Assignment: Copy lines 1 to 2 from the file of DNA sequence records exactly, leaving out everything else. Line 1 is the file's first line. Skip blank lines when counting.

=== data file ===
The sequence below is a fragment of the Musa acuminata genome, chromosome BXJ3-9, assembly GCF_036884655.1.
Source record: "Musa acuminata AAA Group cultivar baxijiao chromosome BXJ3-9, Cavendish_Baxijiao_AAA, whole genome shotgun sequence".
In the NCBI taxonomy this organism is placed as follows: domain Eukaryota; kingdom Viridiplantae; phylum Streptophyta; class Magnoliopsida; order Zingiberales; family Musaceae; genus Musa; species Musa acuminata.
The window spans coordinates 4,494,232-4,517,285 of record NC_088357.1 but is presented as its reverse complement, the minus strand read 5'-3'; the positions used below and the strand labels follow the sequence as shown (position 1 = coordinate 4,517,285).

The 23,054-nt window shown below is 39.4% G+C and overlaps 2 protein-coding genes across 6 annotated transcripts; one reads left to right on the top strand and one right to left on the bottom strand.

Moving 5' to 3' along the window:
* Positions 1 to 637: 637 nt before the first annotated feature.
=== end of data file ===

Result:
The sequence below is a fragment of the Musa acuminata genome, chromosome BXJ3-9, assembly GCF_036884655.1.
Source record: "Musa acuminata AAA Group cultivar baxijiao chromosome BXJ3-9, Cavendish_Baxijiao_AAA, whole genome shotgun sequence".